These are the kinds of stories that make me sometimes wish I lived in America. Good job EFF and Stanford Law School.Dan GillmorDirecTV Reins in the Legal Attack Dogs
In one of the uglier "intellectual property" abuses, DirecTV has been suing people for possession of tools it claims can be used to get TV shows without paying for them. The Electronic Frontier Foundation and Stanford Law School's Center for Internet and Society have challenged the satellite TV company on this conduct, and on Monday DirecTV agreed to modify its approach, according to this press release, which says in part:The company will no longer pursue people solely for purchasing smart card readers, writers, general-purpose programmers, and general-purpose emulators. It will maintain this policy into the forseeable future and file lawsuits only against people it suspects of actually pirating its satellite signal. DirecTV will, however, continue to investigate purchasers of devices that are often primarily designed for satellite signal interception, nicknamed “bootloaders” and “unloopers.”Perhaps DirecTV saw some writing on the wall. On Tuesday, a federal appeals court has ruled that the company can't sue solely because someone possesses such equipment.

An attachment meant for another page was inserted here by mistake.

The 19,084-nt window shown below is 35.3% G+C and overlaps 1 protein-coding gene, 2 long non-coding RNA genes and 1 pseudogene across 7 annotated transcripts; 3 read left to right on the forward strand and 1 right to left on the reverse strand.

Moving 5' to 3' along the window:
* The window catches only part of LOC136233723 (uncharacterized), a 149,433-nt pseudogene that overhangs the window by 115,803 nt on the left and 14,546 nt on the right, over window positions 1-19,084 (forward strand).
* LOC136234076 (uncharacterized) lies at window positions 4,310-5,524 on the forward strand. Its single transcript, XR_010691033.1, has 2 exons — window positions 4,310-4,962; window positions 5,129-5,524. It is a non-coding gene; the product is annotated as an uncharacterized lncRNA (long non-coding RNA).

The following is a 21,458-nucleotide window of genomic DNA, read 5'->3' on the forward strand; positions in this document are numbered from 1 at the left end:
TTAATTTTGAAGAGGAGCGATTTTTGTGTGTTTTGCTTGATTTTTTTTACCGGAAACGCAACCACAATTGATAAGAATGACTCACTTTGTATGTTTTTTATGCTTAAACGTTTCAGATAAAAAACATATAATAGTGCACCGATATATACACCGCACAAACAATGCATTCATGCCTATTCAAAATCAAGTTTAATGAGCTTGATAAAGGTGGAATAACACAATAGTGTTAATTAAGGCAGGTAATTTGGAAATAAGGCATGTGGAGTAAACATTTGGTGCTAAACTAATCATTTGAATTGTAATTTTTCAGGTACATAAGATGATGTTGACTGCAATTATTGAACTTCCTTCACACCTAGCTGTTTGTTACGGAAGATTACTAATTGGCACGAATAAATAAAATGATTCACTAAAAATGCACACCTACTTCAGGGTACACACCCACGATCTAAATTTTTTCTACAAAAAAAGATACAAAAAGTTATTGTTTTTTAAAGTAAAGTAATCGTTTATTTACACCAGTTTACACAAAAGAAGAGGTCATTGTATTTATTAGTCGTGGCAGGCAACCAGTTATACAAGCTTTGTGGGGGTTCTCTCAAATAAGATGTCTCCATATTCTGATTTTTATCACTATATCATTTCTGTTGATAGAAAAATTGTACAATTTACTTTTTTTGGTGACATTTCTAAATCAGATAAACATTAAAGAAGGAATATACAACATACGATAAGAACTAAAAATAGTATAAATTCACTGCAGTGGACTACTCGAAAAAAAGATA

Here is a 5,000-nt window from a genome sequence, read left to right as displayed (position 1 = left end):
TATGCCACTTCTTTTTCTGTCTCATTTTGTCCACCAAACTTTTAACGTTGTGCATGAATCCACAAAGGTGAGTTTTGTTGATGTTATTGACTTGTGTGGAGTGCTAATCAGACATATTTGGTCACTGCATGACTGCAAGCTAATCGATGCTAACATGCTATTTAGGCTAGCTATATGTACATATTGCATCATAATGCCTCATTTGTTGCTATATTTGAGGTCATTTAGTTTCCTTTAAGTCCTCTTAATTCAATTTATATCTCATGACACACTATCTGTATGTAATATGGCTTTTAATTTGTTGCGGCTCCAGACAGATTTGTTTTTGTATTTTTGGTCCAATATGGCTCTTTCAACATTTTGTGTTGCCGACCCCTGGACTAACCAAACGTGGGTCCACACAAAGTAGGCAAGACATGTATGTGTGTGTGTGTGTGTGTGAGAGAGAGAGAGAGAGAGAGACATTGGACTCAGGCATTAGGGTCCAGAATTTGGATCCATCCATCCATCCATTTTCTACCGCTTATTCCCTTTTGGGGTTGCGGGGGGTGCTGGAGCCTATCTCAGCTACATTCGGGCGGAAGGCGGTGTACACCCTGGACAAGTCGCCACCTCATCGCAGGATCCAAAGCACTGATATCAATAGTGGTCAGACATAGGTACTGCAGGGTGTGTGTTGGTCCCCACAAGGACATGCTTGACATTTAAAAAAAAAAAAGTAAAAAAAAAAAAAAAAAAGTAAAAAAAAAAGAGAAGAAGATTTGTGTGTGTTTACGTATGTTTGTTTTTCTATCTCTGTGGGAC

DirecTV also agreed to change its pre-lawsuit demand letters to explain in detail how innocent recipients can get DirecTV to drop their cases. The company also promised that it will investigate every substantive claim of innocence it receives. If purchasers provide sufficient evidence demonstrating that they did not use their devices for signal theft, DirecTV will dismiss their cases. EFF and CIS will monitor reports of this process to confirm that innocent device purchasers are having their cases dismissed.
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